Unemployment falls in Northeast Indiana | Herald Republican

INDIANAPOLIS — Unemployment in northeastern Indiana fell in December from November, but rates are still above last year’s record lows, according to data released Wednesday by the Indiana Department of Workforce Development.

“The absurdly low unemployment rates of December 2021, including some counties with unemployment rates below 1%, were unsustainable, so the overall increase – people working, people looking for work and the unemployment rate – is actually a healthy sign, jobs shows confidence,” said Rachel Blakeman, director of Purdue University’s Fort Wayne Community Research Institute. “Northeast Indiana counties in particular, and Indiana in general, aren’t showing any immediate signs of an economic slowdown, but employment is a lagging indicator, so These tea leaves look at what has already happened and tell us nothing of what is yet to come Regardless, the increase in the available workforce should bring some relief to employers so desperate to find vacancies, but only if they a competitive salary including Be offer payment and benefits.

Steuben and Whitley counties returned 1.9% in December compared to 2.0% in Steuben in November and 2.2% in Whitley, the lowest counts in KPC Media’s coverage areas.

Elsewhere in KPC Media’s coverage area, Noble County returned 2.5% in December compared to 2.8% in November. LaGrange County fell back to where it previously ranked, 2.0%, from 2.5% in November. DeKalb County fell to 2.0% from 2.3% in November, while Allen County fell to 2.2% from 2.7% in November.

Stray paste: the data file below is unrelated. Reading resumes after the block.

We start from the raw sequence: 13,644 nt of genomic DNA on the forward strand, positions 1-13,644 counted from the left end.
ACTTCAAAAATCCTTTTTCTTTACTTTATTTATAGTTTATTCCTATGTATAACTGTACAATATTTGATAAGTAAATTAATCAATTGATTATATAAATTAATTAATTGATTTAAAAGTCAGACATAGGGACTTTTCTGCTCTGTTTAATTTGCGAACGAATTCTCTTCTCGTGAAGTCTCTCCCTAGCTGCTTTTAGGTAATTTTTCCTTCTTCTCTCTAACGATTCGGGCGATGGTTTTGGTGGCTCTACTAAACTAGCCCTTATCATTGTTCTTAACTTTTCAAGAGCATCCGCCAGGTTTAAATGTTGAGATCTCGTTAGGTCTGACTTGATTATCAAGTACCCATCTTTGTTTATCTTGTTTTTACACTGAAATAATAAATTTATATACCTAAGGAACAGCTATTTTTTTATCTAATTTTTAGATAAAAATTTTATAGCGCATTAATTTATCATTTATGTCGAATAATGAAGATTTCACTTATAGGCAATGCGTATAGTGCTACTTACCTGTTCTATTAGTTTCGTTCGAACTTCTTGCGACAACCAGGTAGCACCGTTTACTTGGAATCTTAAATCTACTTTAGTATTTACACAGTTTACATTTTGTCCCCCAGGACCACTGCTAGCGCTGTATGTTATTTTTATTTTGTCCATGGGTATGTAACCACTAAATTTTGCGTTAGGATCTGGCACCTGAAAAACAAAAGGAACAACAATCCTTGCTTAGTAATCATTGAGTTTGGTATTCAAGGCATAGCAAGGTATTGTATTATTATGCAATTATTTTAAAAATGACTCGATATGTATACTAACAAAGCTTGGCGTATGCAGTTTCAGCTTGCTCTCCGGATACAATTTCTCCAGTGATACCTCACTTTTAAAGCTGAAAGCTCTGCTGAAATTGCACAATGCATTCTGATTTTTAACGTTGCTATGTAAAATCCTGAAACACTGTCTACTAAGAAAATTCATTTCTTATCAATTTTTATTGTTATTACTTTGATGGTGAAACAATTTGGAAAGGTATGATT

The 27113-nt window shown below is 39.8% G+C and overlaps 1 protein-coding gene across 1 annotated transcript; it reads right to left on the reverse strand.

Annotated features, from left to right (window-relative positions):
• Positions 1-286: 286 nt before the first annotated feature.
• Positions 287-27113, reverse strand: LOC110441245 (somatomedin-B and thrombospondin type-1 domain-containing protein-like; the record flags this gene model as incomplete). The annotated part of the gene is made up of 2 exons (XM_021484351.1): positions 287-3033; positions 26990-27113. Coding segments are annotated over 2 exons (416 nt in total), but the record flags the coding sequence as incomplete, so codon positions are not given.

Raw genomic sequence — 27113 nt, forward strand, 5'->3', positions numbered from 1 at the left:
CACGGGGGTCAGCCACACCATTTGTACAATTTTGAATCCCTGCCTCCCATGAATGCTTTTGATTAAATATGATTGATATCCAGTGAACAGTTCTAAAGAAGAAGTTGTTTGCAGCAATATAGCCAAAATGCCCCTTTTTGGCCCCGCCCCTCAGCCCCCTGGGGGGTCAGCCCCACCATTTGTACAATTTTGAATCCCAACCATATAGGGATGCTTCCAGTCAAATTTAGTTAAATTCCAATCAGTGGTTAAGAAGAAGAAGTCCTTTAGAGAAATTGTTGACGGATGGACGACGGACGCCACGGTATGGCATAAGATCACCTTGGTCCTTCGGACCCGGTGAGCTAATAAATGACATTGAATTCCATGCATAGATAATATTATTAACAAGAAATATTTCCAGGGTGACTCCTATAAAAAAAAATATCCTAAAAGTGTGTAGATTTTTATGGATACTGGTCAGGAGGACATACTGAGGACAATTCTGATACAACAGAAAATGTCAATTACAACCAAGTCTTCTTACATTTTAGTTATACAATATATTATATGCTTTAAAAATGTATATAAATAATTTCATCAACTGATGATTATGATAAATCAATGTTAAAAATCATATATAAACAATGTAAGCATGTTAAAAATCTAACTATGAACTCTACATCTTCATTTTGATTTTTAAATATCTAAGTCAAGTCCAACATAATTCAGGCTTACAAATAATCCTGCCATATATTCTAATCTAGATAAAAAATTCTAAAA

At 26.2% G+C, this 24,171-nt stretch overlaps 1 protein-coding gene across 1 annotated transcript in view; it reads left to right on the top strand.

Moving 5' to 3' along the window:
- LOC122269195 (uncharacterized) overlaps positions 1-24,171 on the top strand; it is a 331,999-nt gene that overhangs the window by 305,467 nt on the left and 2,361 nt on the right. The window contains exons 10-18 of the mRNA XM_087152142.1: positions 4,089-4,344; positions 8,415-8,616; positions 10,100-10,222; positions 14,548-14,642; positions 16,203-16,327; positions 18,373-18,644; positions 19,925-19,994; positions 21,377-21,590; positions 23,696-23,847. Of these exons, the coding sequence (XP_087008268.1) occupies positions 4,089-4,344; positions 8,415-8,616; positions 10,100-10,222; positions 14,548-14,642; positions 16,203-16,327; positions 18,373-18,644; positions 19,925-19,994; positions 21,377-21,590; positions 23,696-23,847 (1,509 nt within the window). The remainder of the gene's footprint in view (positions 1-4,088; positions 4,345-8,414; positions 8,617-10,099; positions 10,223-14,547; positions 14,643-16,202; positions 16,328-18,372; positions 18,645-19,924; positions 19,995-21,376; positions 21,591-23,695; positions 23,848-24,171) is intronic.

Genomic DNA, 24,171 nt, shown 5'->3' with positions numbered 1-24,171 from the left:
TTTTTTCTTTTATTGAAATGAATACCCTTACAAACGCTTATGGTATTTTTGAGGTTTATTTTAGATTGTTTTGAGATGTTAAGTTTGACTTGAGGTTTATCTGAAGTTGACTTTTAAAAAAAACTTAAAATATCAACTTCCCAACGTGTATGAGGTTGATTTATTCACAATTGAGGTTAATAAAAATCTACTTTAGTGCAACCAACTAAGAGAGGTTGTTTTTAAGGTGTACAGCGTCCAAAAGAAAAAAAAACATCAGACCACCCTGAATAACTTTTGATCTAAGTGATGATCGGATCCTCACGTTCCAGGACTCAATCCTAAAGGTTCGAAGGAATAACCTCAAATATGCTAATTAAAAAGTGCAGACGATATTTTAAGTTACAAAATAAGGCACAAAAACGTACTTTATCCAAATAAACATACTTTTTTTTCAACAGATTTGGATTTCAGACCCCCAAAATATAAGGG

While these stats are much lower than what would be considered full employment – between 4% and 5% – they are higher than in December 2021, when rates were at outrageous rates of 1% to 2% across the region.

Perhaps most telling about the new data set is that all counties in the region are seeing labor force growth, while employed numbers are corresponding.

The December employment statistics show a 3.6% year-on-year increase in the Greater Fort Wayne Statistical Area’s labor force — both employed and jobseekers. In December 2021 there were 213,153 and in the last month it was 220,727, an increase of 7,574 people. The unemployment rate rose to 2.2%, with just over 4,800 people in the greater Fort Wayne area actively seeking employment, compared to 1.4%, or nearly 3,000 people, a year ago.

The number of unemployed is still very low, especially in rural districts. Of the six counties, Whitley County has the lowest unemployment rate at 333 — in fact, it’s the most sparsely populated.

While tech-focused employers like Amazon, Google and Meta have laid off workers in other cities, the small proportion of workers who work locally in those fields is unlikely to affect the local job market, Blakeman said. If the layoffs spread to manufacturing, transportation and warehousing, and healthcare, Indiana’s Northeast could see a rise in unemployment in the coming months, but it’s unclear how many of those workers could be quickly absorbed by job vacancies.

“If we’ve learned anything over the past three years, it’s that when it comes to the economy, past performance is not an indicator of future results,” Blakeman said. “While there is a lot of uncertainty out there, including inflation falling but still well above the 2% target, the current job market remains strong. Does this mean we can avoid a downturn? Not necessarily, but there is no immediate concern. Now is an excellent time to save some money for an emergency fund if that’s in your budget, or consider upskilling to increase your chances on the job.”

“While some employers continue to struggle to find workers, some individuals returning to the labor market may find an increasingly competitive job market,” said Rick Farrant, director of communications for Northeast Indiana Works. “This means that for some positions there may not be a shortage of candidates and for the first time in a long time these employers can choose to be demanding in their hiring. This is a small window of light in an otherwise difficult period for employers who still have many open positions overall. As of January 17, there were more than 14,000 online jobs in Northeast Indiana.”

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